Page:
When ESET researchers analyzed the first Android ransomware controlled via Tor, it showed how quickly Android malware is evolving to match its PC cousins. Thankfully, sensible use of your device should help keep you safe.
Cybercriminals always look for the weakest link when planning their attacks – and failings in home routers can allow another “way in”. A few simple adjustments will keep yours safe.
A reminder that malicious code can be spread via flash memory cards like SD cards, just as easily as it can spread on USB flash drives. Check these tips to get protected.
Business continuity management is the key to securing your company’s digital future despite disruptive incidents, from power outages and IT errors to fires, floods, tornadoes, earthquakes, and tsunamis.
Filing your taxes on April 15? What if someone has already filed “your” income tax return? Sadly, this can happen, and it does happen, all too often. Here’s why, and what you can do about it.
Microsoft will cease providing security updates for the Windows XP operating system on April 8, 2014. If you cannot get away from Windows XP yet, there are still a few things you can do to keep yourself safe.
Apple’s Mavericks update was the first free update to Mac OS X – itself a big step forward for security, as all Mac users can update to the latest version freely (providing their machine is up to the new software – which Apple allows you to check here). But under the bonnet of Mavericks lurk
Apple’s Mac OS X Mavericks has some very neat privacy features built in – from a “Guest User” account which restricts people to using Safari when borrowing your Mac to a panel which prevents apps using your location.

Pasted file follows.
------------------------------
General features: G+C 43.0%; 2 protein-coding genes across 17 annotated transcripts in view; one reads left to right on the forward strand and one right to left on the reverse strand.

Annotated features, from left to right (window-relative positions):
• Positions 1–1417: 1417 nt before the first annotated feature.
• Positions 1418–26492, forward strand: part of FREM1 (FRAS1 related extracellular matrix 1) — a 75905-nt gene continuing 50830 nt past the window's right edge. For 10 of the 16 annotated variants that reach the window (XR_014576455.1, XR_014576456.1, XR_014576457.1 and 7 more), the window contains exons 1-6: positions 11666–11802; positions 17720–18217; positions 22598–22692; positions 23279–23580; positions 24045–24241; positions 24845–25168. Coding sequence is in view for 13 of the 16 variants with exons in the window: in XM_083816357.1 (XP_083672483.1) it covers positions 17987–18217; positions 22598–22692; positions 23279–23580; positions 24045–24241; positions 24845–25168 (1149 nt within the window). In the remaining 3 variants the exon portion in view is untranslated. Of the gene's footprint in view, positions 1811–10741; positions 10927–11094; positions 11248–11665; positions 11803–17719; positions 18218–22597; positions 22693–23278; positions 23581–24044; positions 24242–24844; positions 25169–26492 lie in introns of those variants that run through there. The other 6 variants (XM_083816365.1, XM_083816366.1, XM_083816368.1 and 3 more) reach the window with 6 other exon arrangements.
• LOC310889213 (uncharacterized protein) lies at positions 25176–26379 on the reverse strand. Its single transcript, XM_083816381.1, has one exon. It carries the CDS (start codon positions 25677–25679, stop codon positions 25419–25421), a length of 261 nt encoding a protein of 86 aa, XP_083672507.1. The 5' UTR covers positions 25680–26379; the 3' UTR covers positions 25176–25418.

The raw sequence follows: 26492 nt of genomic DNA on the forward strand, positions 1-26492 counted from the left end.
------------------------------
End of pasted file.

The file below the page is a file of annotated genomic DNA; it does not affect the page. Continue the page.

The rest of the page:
It seems like every few days there is a new story involving teenaged girls being tricked or blackmailed into sending compromising pictures of themselves to their tormenters. For the last few years, the FBI has been warning that this crime – “Sextortion” – is on the rise.
Befriending the wrong person on Facebook can hand a criminal the tools for an identity theft attack – and on LinkedIn, talking to the wrong ‘recruiter’ can lead to disaster.
When someone says “data privacy” most people think about the information that is available on sites like Google and Facebook, or stored away in some marketing database. But when it comes to very private information, there are few things most of us would be more horrified to find floating around on the Internet than our medical data.
Phishing is unique among cyber attacks – it doesn’t rely on weaknesses in computer software, or new vulnerabilities – it relies, initially at least, on human gullibility. Our guide offers advice on how to avoid the latest scams – and why tablet and smartphone users need to stay alert.
Did you know that medical data on 20,000 people may be exposed to abuse today? As a healthcare practitioner, you may not be aware of the value of the data in your care, but criminals certainly are.
Over the past two years, many online services have started to offer ‘two-factor authentication’ – an extra security measure which often requires a code from an app, or an SMS message, as well as a password. Our guide explains how, why and when to use ‘2FA’.
‘Adware’, software which delivers unwanted adverts, isn’t as scary as some malware, but ESET’s analysis of Win32/Boaxxe shows that ‘malicious’ adware is becoming increasingly hi-tech and stealthy. Our guide will help you clean your machine – and see fewer unwanted ads.
Read how to protect yourself if you’ve been shopping with credit or debit cards (and who hasn’t?). As the scope of the latest cyber crime spree expands beyond Target and Neiman Marcus, malicious software is suspected.
ESET’s Threat Trends Predictions report for 2014 found new Android malware increased 63% from 2012 to 2013 – so If you’re a user ‘switching sides’ from an Apple iDevice, you might be alarmed. But a few sensible steps are all it takes to stay safe on Google’s OS…
Tips for shoppers worried that their credit or debit cards may have been compromised by the massive security breach at Target stores.